I live in Surrey Quays in South East London. I've lived here for three years before I decided to investigate some of the local history, which it turns out is incredibly rich and vibrant. I knew that only 30 years ago Surrey Quays as we know it didn't exist but I did not know what came before it. To give some perspective, the Greenwich Visitor Center has a painting on display that is part of the collection of the National Maritime Museum in Greenwich (one of my top 2 museums in London along with the British Museum) by Hendrick Danckerts from around 1670. It looks like this:
Image credit Royal Museums Greenwich collection.
It shows the Isle of Dogs centre right, and to the left we can see Deptford and its Navy Dockyard, then further north we see Rotherhithe and Surrey Quays. If you take a walk through Greenwich Park up to the Royal Observatory you can see what that vista looks like today, and it's a bit different.
Image source: moomin1981 on Flickr.
What is now largely a residential area (Rotherhithe, not Canary Wharf) was in the not-too-distant past a bunch of fields and meadows. So what's been happening between now and then?
- 1600s - the ship building industry grew and received a royal charter, and Rotherhithe witnessed the launch of the Mayflower, was frequented by Samuel Pepys and John Evelyn, and had the last recorded case of the Great Plague of London
- 1700s - the area was a staging ground for whaling ships, and businesses boiled down whale blubber to make oil.
- 1800s - there were several companies involved in ship breaking, where old Navy ships were sold to private companies who took them apart and sold their parts for profit. This included the HMS Temeraire which was launched in 1798, fought in the Battle of Trafalgar, and was the subject of J. M. Turner's oil painting "The Fighting Temeraire".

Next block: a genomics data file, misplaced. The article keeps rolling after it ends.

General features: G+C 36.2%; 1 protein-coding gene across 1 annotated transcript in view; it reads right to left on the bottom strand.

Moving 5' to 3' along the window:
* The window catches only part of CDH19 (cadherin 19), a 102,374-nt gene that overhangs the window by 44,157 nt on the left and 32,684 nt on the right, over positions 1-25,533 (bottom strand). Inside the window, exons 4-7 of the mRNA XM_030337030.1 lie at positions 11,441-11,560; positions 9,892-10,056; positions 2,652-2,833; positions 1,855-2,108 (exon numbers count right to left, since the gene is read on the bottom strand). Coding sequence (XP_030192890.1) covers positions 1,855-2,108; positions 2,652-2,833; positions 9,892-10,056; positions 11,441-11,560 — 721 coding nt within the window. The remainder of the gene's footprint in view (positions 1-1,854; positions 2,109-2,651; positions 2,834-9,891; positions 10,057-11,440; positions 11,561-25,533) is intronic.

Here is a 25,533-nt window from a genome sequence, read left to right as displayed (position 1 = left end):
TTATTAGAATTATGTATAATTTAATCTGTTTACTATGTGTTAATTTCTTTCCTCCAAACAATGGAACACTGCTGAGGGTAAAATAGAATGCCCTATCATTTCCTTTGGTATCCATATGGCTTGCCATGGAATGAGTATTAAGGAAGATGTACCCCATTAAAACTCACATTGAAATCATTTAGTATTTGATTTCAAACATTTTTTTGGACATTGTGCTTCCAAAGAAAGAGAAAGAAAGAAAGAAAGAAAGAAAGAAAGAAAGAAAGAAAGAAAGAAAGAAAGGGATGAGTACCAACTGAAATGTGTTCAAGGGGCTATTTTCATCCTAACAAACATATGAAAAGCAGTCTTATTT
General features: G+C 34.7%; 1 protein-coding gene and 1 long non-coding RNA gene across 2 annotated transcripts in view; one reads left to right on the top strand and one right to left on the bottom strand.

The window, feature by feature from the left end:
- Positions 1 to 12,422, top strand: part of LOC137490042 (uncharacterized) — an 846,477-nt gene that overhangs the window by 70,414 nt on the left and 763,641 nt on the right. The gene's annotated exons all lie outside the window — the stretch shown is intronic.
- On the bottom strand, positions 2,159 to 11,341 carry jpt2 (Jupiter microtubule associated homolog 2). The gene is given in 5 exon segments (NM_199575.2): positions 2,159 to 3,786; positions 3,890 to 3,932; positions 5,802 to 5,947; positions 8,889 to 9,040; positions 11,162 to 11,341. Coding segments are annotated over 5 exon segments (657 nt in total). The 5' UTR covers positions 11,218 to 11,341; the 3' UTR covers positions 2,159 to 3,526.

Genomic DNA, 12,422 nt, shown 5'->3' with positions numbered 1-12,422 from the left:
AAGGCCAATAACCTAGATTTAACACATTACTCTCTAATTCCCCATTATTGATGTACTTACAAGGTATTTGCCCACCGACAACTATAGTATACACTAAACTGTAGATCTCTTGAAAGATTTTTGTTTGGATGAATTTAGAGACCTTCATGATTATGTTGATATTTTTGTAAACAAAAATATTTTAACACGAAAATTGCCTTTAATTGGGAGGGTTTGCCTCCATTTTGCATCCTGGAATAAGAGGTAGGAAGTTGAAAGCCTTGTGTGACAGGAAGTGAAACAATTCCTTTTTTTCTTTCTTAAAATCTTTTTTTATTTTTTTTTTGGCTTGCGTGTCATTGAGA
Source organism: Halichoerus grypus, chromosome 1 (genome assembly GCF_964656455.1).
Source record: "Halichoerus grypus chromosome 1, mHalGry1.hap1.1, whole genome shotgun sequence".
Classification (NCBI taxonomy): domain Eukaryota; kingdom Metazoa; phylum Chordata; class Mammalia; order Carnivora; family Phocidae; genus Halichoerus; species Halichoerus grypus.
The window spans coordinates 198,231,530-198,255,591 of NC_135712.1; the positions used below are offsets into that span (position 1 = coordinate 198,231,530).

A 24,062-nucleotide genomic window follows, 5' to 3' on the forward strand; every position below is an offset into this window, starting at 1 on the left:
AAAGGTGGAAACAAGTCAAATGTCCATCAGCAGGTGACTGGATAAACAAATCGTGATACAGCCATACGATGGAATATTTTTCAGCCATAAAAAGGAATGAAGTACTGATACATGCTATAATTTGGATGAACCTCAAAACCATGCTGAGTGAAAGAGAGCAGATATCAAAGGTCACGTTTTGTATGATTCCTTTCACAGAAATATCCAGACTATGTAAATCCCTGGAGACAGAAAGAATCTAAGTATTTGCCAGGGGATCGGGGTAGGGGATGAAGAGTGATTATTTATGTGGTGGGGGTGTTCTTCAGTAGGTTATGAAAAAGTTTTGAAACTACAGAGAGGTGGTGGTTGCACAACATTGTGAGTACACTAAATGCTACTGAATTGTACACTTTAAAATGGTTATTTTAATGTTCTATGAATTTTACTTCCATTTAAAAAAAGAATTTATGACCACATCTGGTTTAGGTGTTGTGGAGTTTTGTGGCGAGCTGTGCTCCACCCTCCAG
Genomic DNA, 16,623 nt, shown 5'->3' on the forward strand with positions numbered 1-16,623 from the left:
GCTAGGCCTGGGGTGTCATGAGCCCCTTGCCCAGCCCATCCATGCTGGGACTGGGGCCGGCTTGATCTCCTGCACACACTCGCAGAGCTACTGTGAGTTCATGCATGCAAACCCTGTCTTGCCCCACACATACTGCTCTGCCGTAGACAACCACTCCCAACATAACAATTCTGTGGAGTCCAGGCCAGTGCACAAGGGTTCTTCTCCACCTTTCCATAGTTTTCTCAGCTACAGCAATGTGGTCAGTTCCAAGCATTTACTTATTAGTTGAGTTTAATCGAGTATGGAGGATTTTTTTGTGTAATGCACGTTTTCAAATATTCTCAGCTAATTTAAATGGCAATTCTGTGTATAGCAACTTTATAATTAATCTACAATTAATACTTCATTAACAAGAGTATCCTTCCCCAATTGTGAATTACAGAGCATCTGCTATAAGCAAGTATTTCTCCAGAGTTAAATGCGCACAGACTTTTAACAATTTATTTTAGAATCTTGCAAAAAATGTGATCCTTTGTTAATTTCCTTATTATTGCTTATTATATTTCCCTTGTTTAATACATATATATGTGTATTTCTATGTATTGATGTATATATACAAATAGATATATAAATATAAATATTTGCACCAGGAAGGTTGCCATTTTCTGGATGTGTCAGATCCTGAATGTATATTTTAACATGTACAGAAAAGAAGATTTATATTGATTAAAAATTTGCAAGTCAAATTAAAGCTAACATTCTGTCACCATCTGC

- 1900s - There was a thriving wood shipping industry, and the Surrey Commercial Docks were targeted by the Luftwaffe in World War II. This occupied a large portion of the docks, including special man-made lakes used to store timber. The Finnish Church and Norwegian Church were built to serve the scandinavian communities that had grown up due to strong timber trading connections, and a great fire burned 350,000 tonnes of timber on the first night of the Blitz, the largest blaze requiring 300 pumps to contain it.
The wikipedia page for Surrey Quays provides a brief explanation of the most recent changes, where the stagnating commercial docks were rejuvenated by the London Docklands Development Corporation who built over 5,000 houses including the shopping centre at Canada Water and converted Surrey Quays into its modern-day form.
… and that's where I come in. I've walked and cycled around the area fairly extensively and have always been impressed at the small chunks of historic architecture and signs of days gone by that litter the area. Now that I know how rich its past has been I've been paying more attention and I see more and more of these historic remnants. I now know the stories behind the Bascule Bridges in Rotherhithe and the red Scotch Derrick at Odessa Street and it's encouraged me to get out and document what I see. I think it's fascinating and since I've recently begun large format photography with a Sinar Norma like these ones I think it's a great idea to combine the two. My intention is to cycle round during the next few months and document a whole bunch of historic remnants that I've noticed, then post them here with a description for people to see and learn about. It will help me learn about large format photography while learning cool stuff about my local area at the same time. I've already taken a few but I need to get the negatives scanned and write them up, so watch this space.